On December 12, 2019, the Department of Health and Human Services (“HHS”) Office for Civil Rights (“OCR”) announced the second settlement under its “Right of Access Initiative.” A health care company that provides primary care and interventional pain management services (“Provider”) will pay $85,000 and enter into a Corrective Action Plan (“CAP”) to settle potential violations of Health Insurance Portability and Accountability Act of 1996 (“HIPAA”).
OCR received a complaint on March 6, 2019 that the Provider failed to timely provide a third party with a patient’s records when the patient had repeatedly directed the Provider to send them to the third party pursuant to HIPAA’s right of access for individuals. The complaint also alleged that the fees charged by the Provider for the records were not reasonable, cost-based fees as required by HIPAA and that the records were not produced in the electronic format requested by the patient. In response to the complaint, OCR provided technical assistance to the Provider and closed the complaint on March 18, 2019, directing the Provider to produce the records to the third party as requested by the patient and in compliance with HIPAA. However, on March 22, 2019, OCR received a second complaint about the Provider’s continued failure to comply with the patient’s request, despite having received explicit direction from OCR on how to comply. HHS opened a second investigation and determined that the Provider failed to provide access to the patient’s protected health information starting April 22, 2019 until May 12, 2019, when the Provider eventually did produce the records in the format requested without charge.
The CAP includes an obligation for the Provider to submit a status list of all access requests to HHS every 90 days. The Provider must also review and revise its access policies, retrain its workforce members on the revised policies and report to HHS any workforce member’s violation of the access policies.
HIPAA and the Right of Access
Although state law may provide an even shorter response time that covered entities should be aware of, under HIPAA, a covered entity (or a business associate to which the task has been delegated) must respond to a patient’s request for access to the patient’s medical records within 30 days. It is permissible to extend that timeframe by an additional 30 days if the covered entity is unable to respond within the initial 30 days; however, the patient must be notified of the delay in writing. The written notification to the patient must state the reason for the delay and also the date the covered entity will respond to the access request. A covered entity may only utilize the 30-day extension once when responding to a patient’s request.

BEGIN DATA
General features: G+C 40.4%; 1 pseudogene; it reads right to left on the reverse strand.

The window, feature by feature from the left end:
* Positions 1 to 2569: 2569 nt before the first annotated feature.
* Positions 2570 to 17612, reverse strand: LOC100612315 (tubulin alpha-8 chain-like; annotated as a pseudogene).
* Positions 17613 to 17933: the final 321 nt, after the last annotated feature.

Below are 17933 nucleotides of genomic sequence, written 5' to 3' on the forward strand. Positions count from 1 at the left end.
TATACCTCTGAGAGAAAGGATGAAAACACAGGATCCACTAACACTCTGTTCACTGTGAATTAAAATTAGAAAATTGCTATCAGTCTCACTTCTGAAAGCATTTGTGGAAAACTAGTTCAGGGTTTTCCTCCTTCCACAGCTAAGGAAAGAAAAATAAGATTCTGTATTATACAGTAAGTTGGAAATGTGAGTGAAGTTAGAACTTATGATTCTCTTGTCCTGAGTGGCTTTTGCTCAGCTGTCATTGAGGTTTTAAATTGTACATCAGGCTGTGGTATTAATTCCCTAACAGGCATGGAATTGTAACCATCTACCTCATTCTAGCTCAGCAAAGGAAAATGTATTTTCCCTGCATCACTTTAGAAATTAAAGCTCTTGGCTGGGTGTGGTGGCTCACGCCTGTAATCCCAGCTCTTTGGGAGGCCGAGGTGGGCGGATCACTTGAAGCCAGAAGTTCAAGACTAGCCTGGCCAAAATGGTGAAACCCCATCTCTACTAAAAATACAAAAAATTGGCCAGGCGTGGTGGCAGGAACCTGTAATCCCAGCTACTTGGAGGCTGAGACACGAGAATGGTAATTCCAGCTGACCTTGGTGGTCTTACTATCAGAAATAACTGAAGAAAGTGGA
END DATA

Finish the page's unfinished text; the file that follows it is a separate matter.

This is the second Right of Access Initiative settlement in 2019. We discussed the first incident here. We urge covered entities and their business associates to note the following given OCR’s intense focus on compliance with HIPAA’s access requirements:
- Access requests include requests from patients directing the covered entity to send their records to a third party on the patient’s behalf. Such requests are subject to the same time limits and fee restrictions as applicable when a patient requests the record be sent to him or herself directly. Staff should be trained to categorize such requests appropriately to ensure they are addressed timely and proper fees (if any) are assessed.
- When handling individual rights requests, it is important to keep the individual apprised of the status of the request or any obstacles encountered when responding. Covered entities should consider sending a requesting patient confirmation of the request that includes the scope of the response and the timeline for receipt, as well as who to contact if the patient has questions about status. Maintaining an open line of communication with requestors supports good customer service and could aid in early detection and avoidance of potential noncompliance issues and patient complaints.
- Review your fee structure for individual access requests to ensure that they meet the OCR’s standards for a reasonable, cost-based fee.
- Consider evaluating your technological infrastructure and patient-facing technology, such as a patient portal, to assess additional modes of supporting a patient’s right to access their medical information.
If you have any questions or would like additional information about this topic, please contact:
- Mark Swearingen at (317) 977-1458 or email@example.com;
- Stephane Fabus at (414) 721-0904 or firstname.lastname@example.org;
- Patricia Connelly at (317) 429-3654 or email@example.com; or
- Your regular Hall Render attorney.
For more information on Hall Render’s HIPAA, Privacy & Security services, click here.